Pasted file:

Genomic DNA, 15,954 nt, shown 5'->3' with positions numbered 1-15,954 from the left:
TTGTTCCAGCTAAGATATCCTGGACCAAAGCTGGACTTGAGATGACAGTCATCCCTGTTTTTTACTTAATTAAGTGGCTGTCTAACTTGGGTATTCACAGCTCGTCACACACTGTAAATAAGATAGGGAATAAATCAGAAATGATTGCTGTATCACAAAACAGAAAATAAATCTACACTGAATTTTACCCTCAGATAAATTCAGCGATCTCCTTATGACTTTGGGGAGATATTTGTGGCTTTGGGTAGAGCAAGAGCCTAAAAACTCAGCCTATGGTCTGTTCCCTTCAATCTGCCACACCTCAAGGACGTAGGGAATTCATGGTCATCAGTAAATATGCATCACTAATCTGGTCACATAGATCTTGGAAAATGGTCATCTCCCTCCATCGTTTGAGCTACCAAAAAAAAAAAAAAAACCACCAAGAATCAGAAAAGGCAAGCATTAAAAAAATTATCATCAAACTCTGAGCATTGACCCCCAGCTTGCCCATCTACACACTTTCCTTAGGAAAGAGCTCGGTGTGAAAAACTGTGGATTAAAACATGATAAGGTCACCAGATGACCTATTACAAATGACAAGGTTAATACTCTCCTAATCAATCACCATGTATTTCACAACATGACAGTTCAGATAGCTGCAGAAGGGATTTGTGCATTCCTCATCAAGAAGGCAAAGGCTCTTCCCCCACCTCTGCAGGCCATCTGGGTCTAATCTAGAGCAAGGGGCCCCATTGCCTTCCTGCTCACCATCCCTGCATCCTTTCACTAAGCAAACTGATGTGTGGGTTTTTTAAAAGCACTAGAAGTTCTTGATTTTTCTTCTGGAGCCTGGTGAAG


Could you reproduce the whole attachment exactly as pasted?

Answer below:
Genomic DNA, 15,954 nt, shown 5'->3' with positions numbered 1-15,954 from the left:
TTGTTCCAGCTAAGATATCCTGGACCAAAGCTGGACTTGAGATGACAGTCATCCCTGTTTTTTACTTAATTAAGTGGCTGTCTAACTTGGGTATTCACAGCTCGTCACACACTGTAAATAAGATAGGGAATAAATCAGAAATGATTGCTGTATCACAAAACAGAAAATAAATCTACACTGAATTTTACCCTCAGATAAATTCAGCGATCTCCTTATGACTTTGGGGAGATATTTGTGGCTTTGGGTAGAGCAAGAGCCTAAAAACTCAGCCTATGGTCTGTTCCCTTCAATCTGCCACACCTCAAGGACGTAGGGAATTCATGGTCATCAGTAAATATGCATCACTAATCTGGTCACATAGATCTTGGAAAATGGTCATCTCCCTCCATCGTTTGAGCTACCAAAAAAAAAAAAAAAACCACCAAGAATCAGAAAAGGCAAGCATTAAAAAAATTATCATCAAACTCTGAGCATTGACCCCCAGCTTGCCCATCTACACACTTTCCTTAGGAAAGAGCTCGGTGTGAAAAACTGTGGATTAAAACATGATAAGGTCACCAGATGACCTATTACAAATGACAAGGTTAATACTCTCCTAATCAATCACCATGTATTTCACAACATGACAGTTCAGATAGCTGCAGAAGGGATTTGTGCATTCCTCATCAAGAAGGCAAAGGCTCTTCCCCCACCTCTGCAGGCCATCTGGGTCTAATCTAGAGCAAGGGGCCCCATTGCCTTCCTGCTCACCATCCCTGCATCCTTTCACTAAGCAAACTGATGTGTGGGTTTTTTAAAAGCACTAGAAGTTCTTGATTTTTCTTCTGGAGCCTGGTGAAG